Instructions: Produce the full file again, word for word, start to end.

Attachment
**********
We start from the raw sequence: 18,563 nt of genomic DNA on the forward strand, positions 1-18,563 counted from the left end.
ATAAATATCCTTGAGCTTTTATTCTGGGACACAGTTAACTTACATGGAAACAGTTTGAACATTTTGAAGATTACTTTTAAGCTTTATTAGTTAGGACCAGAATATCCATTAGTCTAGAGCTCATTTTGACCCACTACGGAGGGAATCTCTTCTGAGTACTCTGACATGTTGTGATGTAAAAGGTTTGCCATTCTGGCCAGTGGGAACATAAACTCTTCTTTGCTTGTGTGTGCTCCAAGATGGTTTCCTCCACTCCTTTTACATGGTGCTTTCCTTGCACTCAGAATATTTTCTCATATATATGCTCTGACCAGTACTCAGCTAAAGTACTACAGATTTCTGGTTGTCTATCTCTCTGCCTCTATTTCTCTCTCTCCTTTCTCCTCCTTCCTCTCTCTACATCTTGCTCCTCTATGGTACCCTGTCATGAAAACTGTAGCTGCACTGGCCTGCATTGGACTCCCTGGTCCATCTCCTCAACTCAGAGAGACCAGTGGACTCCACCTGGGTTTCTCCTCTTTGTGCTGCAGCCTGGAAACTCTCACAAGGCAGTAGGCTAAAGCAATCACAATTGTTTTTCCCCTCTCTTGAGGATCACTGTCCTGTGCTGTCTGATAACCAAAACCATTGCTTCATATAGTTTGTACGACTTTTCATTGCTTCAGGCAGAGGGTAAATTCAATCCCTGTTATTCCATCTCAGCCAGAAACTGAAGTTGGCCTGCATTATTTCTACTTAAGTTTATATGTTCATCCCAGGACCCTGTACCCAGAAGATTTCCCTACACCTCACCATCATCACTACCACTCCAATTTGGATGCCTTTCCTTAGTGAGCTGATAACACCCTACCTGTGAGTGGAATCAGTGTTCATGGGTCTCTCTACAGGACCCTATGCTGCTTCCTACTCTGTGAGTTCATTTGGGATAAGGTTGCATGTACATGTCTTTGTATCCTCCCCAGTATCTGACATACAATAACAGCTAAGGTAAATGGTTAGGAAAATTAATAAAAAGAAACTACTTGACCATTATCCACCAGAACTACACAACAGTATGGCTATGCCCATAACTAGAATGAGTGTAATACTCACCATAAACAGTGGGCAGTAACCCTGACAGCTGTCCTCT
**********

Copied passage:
We start from the raw sequence: 18,563 nt of genomic DNA on the forward strand, positions 1-18,563 counted from the left end.
ATAAATATCCTTGAGCTTTTATTCTGGGACACAGTTAACTTACATGGAAACAGTTTGAACATTTTGAAGATTACTTTTAAGCTTTATTAGTTAGGACCAGAATATCCATTAGTCTAGAGCTCATTTTGACCCACTACGGAGGGAATCTCTTCTGAGTACTCTGACATGTTGTGATGTAAAAGGTTTGCCATTCTGGCCAGTGGGAACATAAACTCTTCTTTGCTTGTGTGTGCTCCAAGATGGTTTCCTCCACTCCTTTTACATGGTGCTTTCCTTGCACTCAGAATATTTTCTCATATATATGCTCTGACCAGTACTCAGCTAAAGTACTACAGATTTCTGGTTGTCTATCTCTCTGCCTCTATTTCTCTCTCTCCTTTCTCCTCCTTCCTCTCTCTACATCTTGCTCCTCTATGGTACCCTGTCATGAAAACTGTAGCTGCACTGGCCTGCATTGGACTCCCTGGTCCATCTCCTCAACTCAGAGAGACCAGTGGACTCCACCTGGGTTTCTCCTCTTTGTGCTGCAGCCTGGAAACTCTCACAAGGCAGTAGGCTAAAGCAATCACAATTGTTTTTCCCCTCTCTTGAGGATCACTGTCCTGTGCTGTCTGATAACCAAAACCATTGCTTCATATAGTTTGTACGACTTTTCATTGCTTCAGGCAGAGGGTAAATTCAATCCCTGTTATTCCATCTCAGCCAGAAACTGAAGTTGGCCTGCATTATTTCTACTTAAGTTTATATGTTCATCCCAGGACCCTGTACCCAGAAGATTTCCCTACACCTCACCATCATCACTACCACTCCAATTTGGATGCCTTTCCTTAGTGAGCTGATAACACCCTACCTGTGAGTGGAATCAGTGTTCATGGGTCTCTCTACAGGACCCTATGCTGCTTCCTACTCTGTGAGTTCATTTGGGATAAGGTTGCATGTACATGTCTTTGTATCCTCCCCAGTATCTGACATACAATAACAGCTAAGGTAAATGGTTAGGAAAATTAATAAAAAGAAACTACTTGACCATTATCCACCAGAACTACACAACAGTATGGCTATGCCCATAACTAGAATGAGTGTAATACTCACCATAAACAGTGGGCAGTAACCCTGACAGCTGTCCTCT